Maryland Yes PHN, VID, TXT, EML, FAX, UPL Yes ≤30 days Yes INC, RES, ID
Massachusetts Yes PHN, EML, TXT, FAX Yes ≤30 days No  
Michigan Yes PHN, VID, EML, TXT, FAX In process In process Yes INC, RES, ID
Minnesota Yes NS Yes ≤21 days Yes INC, RES, ID
Mississippi1 No   No   Yes INC, RES, ID
Missouri Yes EML, FAX, TXT, PHN, UPL Yes ≤30 days Yes INC, RES, ID
Montana Yes NS Yes ≤1 week Yes INC, RES, ID
Nebraska Yes EML VID, TXT, UPL In process   No  
Nevada Yes EML, TXT No   Yes INC, RES, ID
New Hampshire Yes EML, TXT, FAX Yes Same month as certification Yes INC, RES, ID
New Jersey Yes EML, TXT, PHN, OTH Yes ≤30 days No  
New Mexico Yes EML, UPL, FAX Yes ≤30 days Yes INC, RES, ID
New York Yes PHN, TXT, EML, VID, FAX No   Yes INC, RES, ID
North Carolina Yes EML, TXT, PHN No   No  
North Dakota Yes EML, PHN, TXT, FAX Yes   Yes INC, RES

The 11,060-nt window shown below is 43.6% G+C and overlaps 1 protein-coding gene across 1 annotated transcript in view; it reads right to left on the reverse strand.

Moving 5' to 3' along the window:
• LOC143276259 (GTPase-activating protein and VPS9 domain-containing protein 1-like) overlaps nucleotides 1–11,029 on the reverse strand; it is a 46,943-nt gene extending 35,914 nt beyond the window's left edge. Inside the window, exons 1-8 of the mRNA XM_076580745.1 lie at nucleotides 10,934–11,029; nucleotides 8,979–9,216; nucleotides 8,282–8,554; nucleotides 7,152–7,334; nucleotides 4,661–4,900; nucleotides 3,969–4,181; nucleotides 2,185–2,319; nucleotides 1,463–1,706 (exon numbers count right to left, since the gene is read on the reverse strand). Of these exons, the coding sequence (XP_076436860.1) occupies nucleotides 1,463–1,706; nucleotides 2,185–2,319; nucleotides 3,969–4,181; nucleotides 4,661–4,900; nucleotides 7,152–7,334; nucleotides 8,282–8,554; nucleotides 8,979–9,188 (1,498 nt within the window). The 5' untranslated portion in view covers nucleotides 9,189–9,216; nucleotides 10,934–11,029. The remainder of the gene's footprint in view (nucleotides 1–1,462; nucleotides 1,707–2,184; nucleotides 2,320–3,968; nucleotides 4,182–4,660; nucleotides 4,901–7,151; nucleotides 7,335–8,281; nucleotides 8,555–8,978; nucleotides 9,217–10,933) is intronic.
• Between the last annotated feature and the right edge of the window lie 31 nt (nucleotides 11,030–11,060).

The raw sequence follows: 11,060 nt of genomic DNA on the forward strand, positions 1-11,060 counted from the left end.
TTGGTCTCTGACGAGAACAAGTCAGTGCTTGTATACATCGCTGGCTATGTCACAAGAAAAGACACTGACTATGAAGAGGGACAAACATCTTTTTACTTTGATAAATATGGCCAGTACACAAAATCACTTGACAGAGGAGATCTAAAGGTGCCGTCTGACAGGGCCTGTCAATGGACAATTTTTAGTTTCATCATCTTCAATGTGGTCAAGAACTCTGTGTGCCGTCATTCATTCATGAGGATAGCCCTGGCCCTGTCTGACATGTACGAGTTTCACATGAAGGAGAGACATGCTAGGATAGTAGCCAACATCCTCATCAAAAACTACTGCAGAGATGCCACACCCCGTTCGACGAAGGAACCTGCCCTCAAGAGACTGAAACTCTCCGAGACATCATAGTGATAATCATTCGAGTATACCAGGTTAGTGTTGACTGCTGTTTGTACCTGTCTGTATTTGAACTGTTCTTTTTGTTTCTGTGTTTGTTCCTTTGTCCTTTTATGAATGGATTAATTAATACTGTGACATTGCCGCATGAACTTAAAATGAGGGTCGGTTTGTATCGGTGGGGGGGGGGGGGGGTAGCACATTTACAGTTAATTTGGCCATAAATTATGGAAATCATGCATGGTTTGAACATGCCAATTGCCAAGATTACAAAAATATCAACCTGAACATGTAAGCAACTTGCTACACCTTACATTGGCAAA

Ohio No   Yes NS No  
Oklahoma Yes EML, TXT, PHN, FAX, UPL No   Yes INC, RES, ID
Oregon Yes VID, EML, TXT, UPL Yes ≤5 business days Yes INC, RES, ID
Pennsylvania Yes NS Yes ≤1 week No  
Rhode Island Yes EML, TXT, FAX Yes ≤30 days Yes INC, RES, ID
South Carolina Yes PHN, TXT, EML, FAX No   Yes INC
South Dakota Yes PHN, TXT, EML, FAX Yes ≤72 hours Yes INC, RES, ID
Tennessee1 No   --   No  
Texas Yes PHN, VID, EML, FAX, UPL Yes NS Yes INC, RES, ID
Utah Yes PHN, VID, EML, TXT Yes ≤1 week Yes INC, RES, ID
Vermont Yes EML, PHN, FAX Yes 1-2 days Yes INC, RES, ID
Virginia No   --   No --
Washington Yes VID, EML, TXT No   Yes INC, RES, ID
West Virginia Yes PHN, EML, TXT, FAX Yes ≤30 days Yes INC, RES, ID
Wisconsin Yes PHN, VID, EML, TXT, FAX, UPL, OTH Yes ≤10 days Yes INC, RES, ID
Wyoming Yes EML, FAX Yes ≤30 days Yes INC, RES, ID